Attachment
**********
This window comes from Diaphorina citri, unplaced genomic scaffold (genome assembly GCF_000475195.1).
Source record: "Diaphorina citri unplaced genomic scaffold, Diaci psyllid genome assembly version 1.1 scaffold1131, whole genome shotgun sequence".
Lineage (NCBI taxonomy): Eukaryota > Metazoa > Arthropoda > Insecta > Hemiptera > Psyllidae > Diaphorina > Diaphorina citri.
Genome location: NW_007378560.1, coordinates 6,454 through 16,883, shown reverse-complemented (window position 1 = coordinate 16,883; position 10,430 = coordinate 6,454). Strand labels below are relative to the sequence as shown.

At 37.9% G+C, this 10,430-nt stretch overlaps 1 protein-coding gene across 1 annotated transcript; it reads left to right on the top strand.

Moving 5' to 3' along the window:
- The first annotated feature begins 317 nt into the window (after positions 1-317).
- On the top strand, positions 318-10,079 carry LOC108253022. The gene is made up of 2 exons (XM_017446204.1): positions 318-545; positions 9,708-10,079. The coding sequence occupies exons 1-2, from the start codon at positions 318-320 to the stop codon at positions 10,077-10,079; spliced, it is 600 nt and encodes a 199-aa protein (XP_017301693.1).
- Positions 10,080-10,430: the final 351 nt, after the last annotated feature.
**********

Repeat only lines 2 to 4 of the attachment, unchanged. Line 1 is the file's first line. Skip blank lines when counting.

Source record: "Diaphorina citri unplaced genomic scaffold, Diaci psyllid genome assembly version 1.1 scaffold1131, whole genome shotgun sequence".
Lineage (NCBI taxonomy): Eukaryota > Metazoa > Arthropoda > Insecta > Hemiptera > Psyllidae > Diaphorina > Diaphorina citri.
Genome location: NW_007378560.1, coordinates 6,454 through 16,883, shown reverse-complemented (window position 1 = coordinate 16,883; position 10,430 = coordinate 6,454). Strand labels below are relative to the sequence as shown.